Every addict knows that while it’s hard to overdose on heroin alone, it’s pretty easy to kill yourself by mixing with alcohol. You have to be careful about that. Benzos and alcohol are also a deadly mix. Surely Cory Monteith, the beautiful young star of the hit TV show Glee, was aware of this. And yet, he died from exactly this cocktail, like so many other drug addicts. By all accounts, he didn’t intend to kill himself. The power of addiction was just too strong. He couldn’t resist the urge.
Continue reading Cory Monteith: The Cult of Powerlessness Claims Another Victim
Prominent Columbia neuroscientist Carl Hart busts many commonly accepted myths about drugs, including the Addiction Myth, in his new book High Times: A Neuroscientist’s Journey of Self-Discovery that Challenges Everything You Know About Drugs and Society.
Continue reading The Man Who Almost Cured Addiction
So what if AA is a Pagan cult? Whether or not you think alcoholism is a disease, AA helps people who are in a really bad spot and keeps them out of trouble. They are less likely to drink or do drugs while attending meetings and performing the 12 Steps. Why so stuck up on Christianity? What’s the problem here?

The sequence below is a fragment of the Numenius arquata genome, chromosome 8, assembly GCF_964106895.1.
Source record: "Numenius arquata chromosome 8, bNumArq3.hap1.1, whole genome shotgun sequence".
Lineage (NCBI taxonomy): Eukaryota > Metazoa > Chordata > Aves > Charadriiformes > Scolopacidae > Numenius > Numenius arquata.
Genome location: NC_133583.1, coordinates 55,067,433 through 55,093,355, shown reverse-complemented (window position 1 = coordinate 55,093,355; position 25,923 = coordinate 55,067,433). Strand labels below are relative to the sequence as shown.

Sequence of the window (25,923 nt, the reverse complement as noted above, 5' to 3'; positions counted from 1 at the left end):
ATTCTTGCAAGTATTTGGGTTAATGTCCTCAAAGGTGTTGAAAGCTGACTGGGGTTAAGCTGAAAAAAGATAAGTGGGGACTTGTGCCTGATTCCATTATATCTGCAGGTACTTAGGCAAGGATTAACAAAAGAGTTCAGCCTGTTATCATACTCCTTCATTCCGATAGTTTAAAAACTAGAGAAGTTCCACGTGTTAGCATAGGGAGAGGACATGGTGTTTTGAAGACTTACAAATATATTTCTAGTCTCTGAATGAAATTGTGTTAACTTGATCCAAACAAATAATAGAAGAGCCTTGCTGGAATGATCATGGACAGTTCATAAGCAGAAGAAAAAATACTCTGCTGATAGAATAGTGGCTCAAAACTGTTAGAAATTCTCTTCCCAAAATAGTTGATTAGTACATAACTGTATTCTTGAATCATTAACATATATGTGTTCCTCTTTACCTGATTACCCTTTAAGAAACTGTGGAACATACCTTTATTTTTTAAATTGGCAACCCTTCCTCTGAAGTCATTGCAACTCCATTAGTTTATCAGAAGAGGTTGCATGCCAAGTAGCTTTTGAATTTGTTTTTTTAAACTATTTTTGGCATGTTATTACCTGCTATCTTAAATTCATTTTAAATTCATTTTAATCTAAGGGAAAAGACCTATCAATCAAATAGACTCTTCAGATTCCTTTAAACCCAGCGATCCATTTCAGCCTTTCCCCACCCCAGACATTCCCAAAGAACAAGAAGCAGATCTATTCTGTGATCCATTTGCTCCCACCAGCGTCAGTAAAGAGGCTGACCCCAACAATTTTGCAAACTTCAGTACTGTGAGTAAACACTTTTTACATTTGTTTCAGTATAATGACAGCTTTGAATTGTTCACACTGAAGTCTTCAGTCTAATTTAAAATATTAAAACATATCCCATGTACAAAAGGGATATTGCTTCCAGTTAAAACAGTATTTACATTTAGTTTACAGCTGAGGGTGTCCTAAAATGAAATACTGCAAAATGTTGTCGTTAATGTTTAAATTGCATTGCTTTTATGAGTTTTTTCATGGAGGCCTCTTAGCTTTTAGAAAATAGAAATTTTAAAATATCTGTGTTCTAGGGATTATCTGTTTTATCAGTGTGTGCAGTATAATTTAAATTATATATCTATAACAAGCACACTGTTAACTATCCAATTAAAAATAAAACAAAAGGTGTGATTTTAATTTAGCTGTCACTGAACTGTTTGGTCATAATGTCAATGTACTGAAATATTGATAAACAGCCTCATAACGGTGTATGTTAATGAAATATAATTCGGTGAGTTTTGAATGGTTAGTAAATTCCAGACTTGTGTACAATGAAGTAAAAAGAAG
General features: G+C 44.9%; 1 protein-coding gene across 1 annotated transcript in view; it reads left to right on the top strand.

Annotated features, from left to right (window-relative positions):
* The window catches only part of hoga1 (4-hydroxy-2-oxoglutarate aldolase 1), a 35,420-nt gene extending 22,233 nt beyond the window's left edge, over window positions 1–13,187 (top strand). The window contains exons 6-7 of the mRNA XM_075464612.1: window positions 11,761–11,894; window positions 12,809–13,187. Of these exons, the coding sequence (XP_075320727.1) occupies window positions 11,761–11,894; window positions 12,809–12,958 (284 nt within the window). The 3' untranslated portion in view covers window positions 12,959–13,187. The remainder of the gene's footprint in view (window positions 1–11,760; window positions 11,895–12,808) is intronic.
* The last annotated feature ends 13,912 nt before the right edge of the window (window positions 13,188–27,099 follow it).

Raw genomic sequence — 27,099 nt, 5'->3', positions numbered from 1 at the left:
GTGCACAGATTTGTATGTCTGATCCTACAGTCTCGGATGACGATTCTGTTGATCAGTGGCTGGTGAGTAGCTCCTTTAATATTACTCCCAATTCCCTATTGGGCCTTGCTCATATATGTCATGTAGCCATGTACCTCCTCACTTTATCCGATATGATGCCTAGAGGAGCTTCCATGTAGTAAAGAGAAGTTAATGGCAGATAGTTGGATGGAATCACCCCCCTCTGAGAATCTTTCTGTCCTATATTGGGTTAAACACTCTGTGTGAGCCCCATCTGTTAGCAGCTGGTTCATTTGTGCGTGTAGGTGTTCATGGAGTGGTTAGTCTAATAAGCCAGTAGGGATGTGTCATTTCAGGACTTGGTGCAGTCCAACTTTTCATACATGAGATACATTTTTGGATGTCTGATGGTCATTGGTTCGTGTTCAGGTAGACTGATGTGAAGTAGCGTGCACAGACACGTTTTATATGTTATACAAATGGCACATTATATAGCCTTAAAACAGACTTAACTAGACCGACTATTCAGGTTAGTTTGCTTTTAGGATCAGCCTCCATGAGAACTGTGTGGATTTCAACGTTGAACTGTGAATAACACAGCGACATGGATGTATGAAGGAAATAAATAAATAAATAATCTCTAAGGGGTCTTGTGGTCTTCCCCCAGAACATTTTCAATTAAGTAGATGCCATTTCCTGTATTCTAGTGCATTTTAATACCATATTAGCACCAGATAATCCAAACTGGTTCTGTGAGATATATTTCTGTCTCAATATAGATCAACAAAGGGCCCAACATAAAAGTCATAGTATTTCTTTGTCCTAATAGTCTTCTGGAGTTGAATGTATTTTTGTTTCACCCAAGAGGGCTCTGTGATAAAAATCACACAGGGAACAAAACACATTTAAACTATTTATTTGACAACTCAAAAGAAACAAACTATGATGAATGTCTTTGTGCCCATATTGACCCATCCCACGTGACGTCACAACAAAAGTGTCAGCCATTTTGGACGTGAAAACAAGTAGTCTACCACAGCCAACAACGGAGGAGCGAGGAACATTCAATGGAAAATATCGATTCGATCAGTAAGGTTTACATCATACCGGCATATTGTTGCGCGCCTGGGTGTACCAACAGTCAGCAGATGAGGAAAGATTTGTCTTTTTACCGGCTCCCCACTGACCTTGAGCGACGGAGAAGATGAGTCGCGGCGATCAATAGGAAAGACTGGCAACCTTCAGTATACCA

Continue reading AA is a Pagan Cult
“I drank so much that I couldn’t remember what happened afterwards, except I woke up in a stranger’s bedroom surrounded by empty condom wrappers and a guy snoring loudly next to me.”
The alcoholic will often claim “blackout”. We are supposed to take this as evidence that the drinker is compulsive and unable to control their intake. Excessive drinking to the point of memory loss is a symptom of the disease. After all, why would someone put themselves in that kind of situation intentionally?
Continue reading I call “Blackout”
Most people think Alcoholics Anonymous is a beneficial group that helps people recover from their their addiction to alcohol. It provides a safe, structured and open environment where people can discuss their problems and provide mutual support to stay clean, get better, and move on with their lives.
Continue reading School for Scoundrels
Let’s do an experiment. Take two groups of children. To one group you instruct:
Children, be careful around candy. Some people get addicted to candy. Here’s what happens: They start eating it and things seem ok at first, but after some time they find that they are unable to stop. Then, they eat all the candy, even though they are getting really fat and desperately want to stop. Even though they may not even really like the taste of the candy! For these children, the only solution is to completely ban candy from their lives. Otherwise they may succumb to the addiction again. It is a life-long struggle, although there are treatment programs for it.
Continue reading Candy Addiction and the Power of Suggestion